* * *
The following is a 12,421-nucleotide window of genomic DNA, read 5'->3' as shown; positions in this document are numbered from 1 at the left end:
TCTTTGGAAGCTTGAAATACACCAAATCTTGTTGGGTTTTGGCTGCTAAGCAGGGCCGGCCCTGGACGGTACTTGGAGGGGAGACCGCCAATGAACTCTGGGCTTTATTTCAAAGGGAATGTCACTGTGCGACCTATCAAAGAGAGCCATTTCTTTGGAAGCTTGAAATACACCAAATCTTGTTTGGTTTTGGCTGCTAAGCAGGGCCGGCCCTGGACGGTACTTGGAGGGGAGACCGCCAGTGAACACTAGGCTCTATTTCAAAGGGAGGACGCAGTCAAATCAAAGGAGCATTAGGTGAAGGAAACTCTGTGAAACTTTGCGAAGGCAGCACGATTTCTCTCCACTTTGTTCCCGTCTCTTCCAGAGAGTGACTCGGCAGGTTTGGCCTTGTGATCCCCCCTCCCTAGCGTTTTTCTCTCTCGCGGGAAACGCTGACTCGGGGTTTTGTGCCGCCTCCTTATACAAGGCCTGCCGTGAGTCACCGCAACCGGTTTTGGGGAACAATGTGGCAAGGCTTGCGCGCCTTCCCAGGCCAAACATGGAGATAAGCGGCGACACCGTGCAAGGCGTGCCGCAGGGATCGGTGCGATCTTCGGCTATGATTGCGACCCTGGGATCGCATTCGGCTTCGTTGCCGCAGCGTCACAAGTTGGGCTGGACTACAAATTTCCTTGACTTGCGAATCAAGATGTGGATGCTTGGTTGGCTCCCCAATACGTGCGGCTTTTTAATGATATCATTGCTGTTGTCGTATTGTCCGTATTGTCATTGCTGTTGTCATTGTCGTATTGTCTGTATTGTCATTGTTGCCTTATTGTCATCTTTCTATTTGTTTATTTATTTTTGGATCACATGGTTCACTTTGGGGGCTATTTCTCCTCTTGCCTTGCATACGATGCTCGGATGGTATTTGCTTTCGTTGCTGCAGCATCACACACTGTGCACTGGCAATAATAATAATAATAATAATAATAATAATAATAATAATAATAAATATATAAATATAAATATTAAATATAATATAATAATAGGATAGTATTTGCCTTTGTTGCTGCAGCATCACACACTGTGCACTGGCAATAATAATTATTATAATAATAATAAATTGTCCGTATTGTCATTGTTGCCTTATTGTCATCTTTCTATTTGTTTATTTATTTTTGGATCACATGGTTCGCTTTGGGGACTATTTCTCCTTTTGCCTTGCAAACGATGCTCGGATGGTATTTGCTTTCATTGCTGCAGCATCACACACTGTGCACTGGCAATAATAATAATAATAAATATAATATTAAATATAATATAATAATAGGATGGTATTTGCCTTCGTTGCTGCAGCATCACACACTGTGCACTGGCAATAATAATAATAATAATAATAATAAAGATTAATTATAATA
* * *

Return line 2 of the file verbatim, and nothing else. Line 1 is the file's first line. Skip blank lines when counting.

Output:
TCTTTGGAAGCTTGAAATACACCAAATCTTGTTGGGTTTTGGCTGCTAAGCAGGGCCGGCCCTGGACGGTACTTGGAGGGGAGACCGCCAATGAACTCTGGGCTTTATTTCAAAGGGAATGTCACTGTGCGACCTATCAAAGAGAGCCATTTCTTTGGAAGCTTGAAATACACCAAATCTTGTTTGGTTTTGGCTGCTAAGCAGGGCCGGCCCTGGACGGTACTTGGAGGGGAGACCGCCAGTGAACACTAGGCTCTATTTCAAAGGGAGGACGCAGTCAAATCAAAGGAGCATTAGGTGAAGGAAACTCTGTGAAACTTTGCGAAGGCAGCACGATTTCTCTCCACTTTGTTCCCGTCTCTTCCAGAGAGTGACTCGGCAGGTTTGGCCTTGTGATCCCCCCTCCCTAGCGTTTTTCTCTCTCGCGGGAAACGCTGACTCGGGGTTTTGTGCCGCCTCCTTATACAAGGCCTGCCGTGAGTCACCGCAACCGGTTTTGGGGAACAATGTGGCAAGGCTTGCGCGCCTTCCCAGGCCAAACATGGAGATAAGCGGCGACACCGTGCAAGGCGTGCCGCAGGGATCGGTGCGATCTTCGGCTATGATTGCGACCCTGGGATCGCATTCGGCTTCGTTGCCGCAGCGTCACAAGTTGGGCTGGACTACAAATTTCCTTGACTTGCGAATCAAGATGTGGATGCTTGGTTGGCTCCCCAATACGTGCGGCTTTTTAATGATATCATTGCTGTTGTCGTATTGTCCGTATTGTCATTGCTGTTGTCATTGTCGTATTGTCTGTATTGTCATTGTTGCCTTATTGTCATCTTTCTATTTGTTTATTTATTTTTGGATCACATGGTTCACTTTGGGGGCTATTTCTCCTCTTGCCTTGCATACGATGCTCGGATGGTATTTGCTTTCGTTGCTGCAGCATCACACACTGTGCACTGGCAATAATAATAATAATAATAATAATAATAATAATAATAATAATAAATATATAAATATAAATATTAAATATAATATAATAATAGGATAGTATTTGCCTTTGTTGCTGCAGCATCACACACTGTGCACTGGCAATAATAATTATTATAATAATAATAAATTGTCCGTATTGTCATTGTTGCCTTATTGTCATCTTTCTATTTGTTTATTTATTTTTGGATCACATGGTTCGCTTTGGGGACTATTTCTCCTTTTGCCTTGCAAACGATGCTCGGATGGTATTTGCTTTCATTGCTGCAGCATCACACACTGTGCACTGGCAATAATAATAATAATAAATATAATATTAAATATAATATAATAATAGGATGGTATTTGCCTTCGTTGCTGCAGCATCACACACTGTGCACTGGCAATAATAATAATAATAATAATAATAAAGATTAATTATAATA